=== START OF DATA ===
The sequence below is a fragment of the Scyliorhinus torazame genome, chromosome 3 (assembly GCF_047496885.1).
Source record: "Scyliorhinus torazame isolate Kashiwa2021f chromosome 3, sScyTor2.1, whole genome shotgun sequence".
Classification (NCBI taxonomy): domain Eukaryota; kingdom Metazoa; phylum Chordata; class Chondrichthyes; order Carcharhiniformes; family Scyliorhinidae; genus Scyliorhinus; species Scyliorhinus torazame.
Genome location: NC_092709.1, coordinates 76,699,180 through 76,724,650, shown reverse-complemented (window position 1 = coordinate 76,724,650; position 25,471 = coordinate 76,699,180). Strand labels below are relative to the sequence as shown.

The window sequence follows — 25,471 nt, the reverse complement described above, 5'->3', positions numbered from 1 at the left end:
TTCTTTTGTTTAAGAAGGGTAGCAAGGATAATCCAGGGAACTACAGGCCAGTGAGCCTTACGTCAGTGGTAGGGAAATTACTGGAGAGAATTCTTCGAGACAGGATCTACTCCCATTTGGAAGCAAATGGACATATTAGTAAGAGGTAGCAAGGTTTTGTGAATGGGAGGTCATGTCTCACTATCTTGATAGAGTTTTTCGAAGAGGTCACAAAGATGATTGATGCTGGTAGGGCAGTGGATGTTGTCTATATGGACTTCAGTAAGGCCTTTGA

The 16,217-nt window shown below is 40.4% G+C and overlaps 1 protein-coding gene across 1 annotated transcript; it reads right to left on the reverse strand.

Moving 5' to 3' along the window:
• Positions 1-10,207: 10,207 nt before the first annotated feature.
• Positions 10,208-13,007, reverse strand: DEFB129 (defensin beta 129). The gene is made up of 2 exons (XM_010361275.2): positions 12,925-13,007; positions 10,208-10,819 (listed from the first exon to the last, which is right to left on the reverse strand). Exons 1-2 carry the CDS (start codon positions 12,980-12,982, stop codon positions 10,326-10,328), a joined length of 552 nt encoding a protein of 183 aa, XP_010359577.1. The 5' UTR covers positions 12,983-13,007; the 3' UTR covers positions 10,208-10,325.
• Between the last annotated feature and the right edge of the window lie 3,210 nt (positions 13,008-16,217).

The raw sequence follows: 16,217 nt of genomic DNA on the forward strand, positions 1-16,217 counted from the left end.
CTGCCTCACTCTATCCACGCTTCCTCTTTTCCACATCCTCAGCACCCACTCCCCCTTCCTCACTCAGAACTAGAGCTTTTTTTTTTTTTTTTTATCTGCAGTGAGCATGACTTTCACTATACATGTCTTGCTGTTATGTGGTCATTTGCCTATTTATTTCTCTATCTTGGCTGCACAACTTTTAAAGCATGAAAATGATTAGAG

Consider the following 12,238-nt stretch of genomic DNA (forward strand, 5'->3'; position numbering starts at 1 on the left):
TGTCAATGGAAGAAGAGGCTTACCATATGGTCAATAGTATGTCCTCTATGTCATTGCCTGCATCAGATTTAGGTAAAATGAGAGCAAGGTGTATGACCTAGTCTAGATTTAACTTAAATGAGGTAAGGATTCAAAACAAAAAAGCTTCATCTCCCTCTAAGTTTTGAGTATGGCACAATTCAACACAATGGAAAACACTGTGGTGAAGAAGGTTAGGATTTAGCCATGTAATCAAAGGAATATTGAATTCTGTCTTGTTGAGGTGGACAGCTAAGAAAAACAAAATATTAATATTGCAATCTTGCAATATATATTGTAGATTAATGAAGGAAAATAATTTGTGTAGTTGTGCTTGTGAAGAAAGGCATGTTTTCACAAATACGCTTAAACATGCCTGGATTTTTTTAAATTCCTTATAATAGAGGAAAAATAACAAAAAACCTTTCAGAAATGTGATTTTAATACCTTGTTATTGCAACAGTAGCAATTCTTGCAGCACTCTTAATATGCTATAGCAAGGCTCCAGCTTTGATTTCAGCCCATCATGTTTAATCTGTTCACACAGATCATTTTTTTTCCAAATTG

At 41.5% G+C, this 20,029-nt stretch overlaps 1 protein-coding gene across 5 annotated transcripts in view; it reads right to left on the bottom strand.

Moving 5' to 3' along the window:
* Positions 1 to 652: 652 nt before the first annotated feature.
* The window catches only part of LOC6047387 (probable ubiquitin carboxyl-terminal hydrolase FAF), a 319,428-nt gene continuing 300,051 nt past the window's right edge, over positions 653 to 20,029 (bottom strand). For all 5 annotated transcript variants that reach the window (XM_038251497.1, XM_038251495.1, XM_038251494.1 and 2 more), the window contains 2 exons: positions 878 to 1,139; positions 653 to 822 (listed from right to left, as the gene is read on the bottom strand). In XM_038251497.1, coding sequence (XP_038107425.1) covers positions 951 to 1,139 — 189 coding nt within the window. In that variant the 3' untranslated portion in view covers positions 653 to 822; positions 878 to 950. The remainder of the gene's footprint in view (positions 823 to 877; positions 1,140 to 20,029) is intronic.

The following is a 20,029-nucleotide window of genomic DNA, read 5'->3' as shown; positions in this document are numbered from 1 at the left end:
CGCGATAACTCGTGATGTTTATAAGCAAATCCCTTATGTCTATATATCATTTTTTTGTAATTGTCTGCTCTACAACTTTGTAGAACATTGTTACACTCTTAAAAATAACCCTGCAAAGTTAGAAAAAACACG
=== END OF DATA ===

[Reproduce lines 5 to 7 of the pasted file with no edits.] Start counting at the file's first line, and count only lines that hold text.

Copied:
The window sequence follows — 25,471 nt, the reverse complement described above, 5'->3', positions numbered from 1 at the left end:
TTCTTTTGTTTAAGAAGGGTAGCAAGGATAATCCAGGGAACTACAGGCCAGTGAGCCTTACGTCAGTGGTAGGGAAATTACTGGAGAGAATTCTTCGAGACAGGATCTACTCCCATTTGGAAGCAAATGGACATATTAGTAAGAGGTAGCAAGGTTTTGTGAATGGGAGGTCATGTCTCACTATCTTGATAGAGTTTTTCGAAGAGGTCACAAAGATGATTGATGCTGGTAGGGCAGTGGATGTTGTCTATATGGACTTCAGTAAGGCCTTTGA

The 16,217-nt window shown below is 40.4% G+C and overlaps 1 protein-coding gene across 1 annotated transcript; it reads right to left on the reverse strand.